I’ve had to get some guys off over the years, but not a significant number. Mostly, slip and falls and most of them were young and in good shape. I can only think of a couple that had underlying illnesses.

The notion that there is any significant number of mariners with current USCG medical cards that are not healthy enough to do the job, that is the straw man. It’s pure B.S.

Most mariners today have had all the courses that they need. Most companies don’t pay for courses anyway, or invest anything in Mariners, at least not without a promissory note.

I can think of a dozen young strong guys that could not come back to work because they were injured in motorcycle, snowmachine, boating, skiing, chain saw, home repair, etc. accidents. I can think of two that had drug overdoses. I can’t think of any fat old guys that had these kind of problems.

If it was just the boat companies that were doing occupational physicals, it would not affect the national economy. But it’s lots of companies in lots of industries that want to reduce their high healthcare costs and keep their workers comp rates lower. If this nonsense is allowed to continue to grow, so will our tax bills and health insurance costs.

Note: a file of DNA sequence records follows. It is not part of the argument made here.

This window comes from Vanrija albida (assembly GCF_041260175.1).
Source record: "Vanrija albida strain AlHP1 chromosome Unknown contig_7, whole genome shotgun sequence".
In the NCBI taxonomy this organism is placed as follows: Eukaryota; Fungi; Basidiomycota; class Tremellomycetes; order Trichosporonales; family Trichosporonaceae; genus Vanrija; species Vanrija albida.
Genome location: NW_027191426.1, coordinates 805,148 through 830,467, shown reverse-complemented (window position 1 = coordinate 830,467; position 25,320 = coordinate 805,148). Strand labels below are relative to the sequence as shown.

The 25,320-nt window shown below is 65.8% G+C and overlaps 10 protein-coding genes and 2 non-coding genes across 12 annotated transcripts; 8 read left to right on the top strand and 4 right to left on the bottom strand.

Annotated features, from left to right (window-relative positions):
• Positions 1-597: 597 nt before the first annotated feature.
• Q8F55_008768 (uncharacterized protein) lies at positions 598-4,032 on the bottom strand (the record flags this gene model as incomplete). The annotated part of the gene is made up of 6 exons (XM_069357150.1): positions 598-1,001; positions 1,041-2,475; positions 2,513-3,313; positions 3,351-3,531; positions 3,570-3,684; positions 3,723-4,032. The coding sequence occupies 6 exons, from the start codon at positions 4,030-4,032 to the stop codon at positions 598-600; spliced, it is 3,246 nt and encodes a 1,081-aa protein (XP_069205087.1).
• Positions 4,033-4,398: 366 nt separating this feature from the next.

I worked once with a morbidly obese mate who was so huge he had to squeeze through nomal openings. Equally anecdotal. If he plugged up a trunk opening you could forget about going through it in a hurry. How do you get around a 450 pound mass of blubber?

That’s smart business. Would you rather invest in a business that don’t watch their healthcare costs and ignore the effect that workers comp rates have on their profit margin.

Our health costs are already exorbitant and the cause of too many Americans going bankrupt.


I’m not claiming you are a liar or your opinion b.s. I’m sure you are calling it as you see it. I guess you have been very fortunate to be working with some in-shape crews & me not so much. Even in this global oil crisis in the last year I’ve still worked with guys who couldn’t fit in the jumbo immersion suits, XL firemans outfits or load groceries for an hour straight without nearly killing over. I’m talking about guys who would walk up 4 decks of stairs & get too winded to put out a sentence. It sounds like the company you work for has done a good job at weeding out the fatties, cripples & lame. But trust me, its not like that everywhere. American mariners reflect the rest of the population IMO. Higher the standards the better.


My brother is a non-smoker, physically fit (within 5-10lbs of a full 6 pack), works out regularly, and no drugs ever. He went for a routine pre-employment EKG for his work and they told him the results said he had had a heart attack in the recent past, that he had muscle damage, and his heart was bigger on one side. They said he needed to go see a specialist that day and were considering calling an ambulance to transport him. Freaked us all out. He went to a specialist that afternoon and they did another EKG and their results only showed the heart being slightly bigger on one side. Two EKG’s on the same day with vastly different results.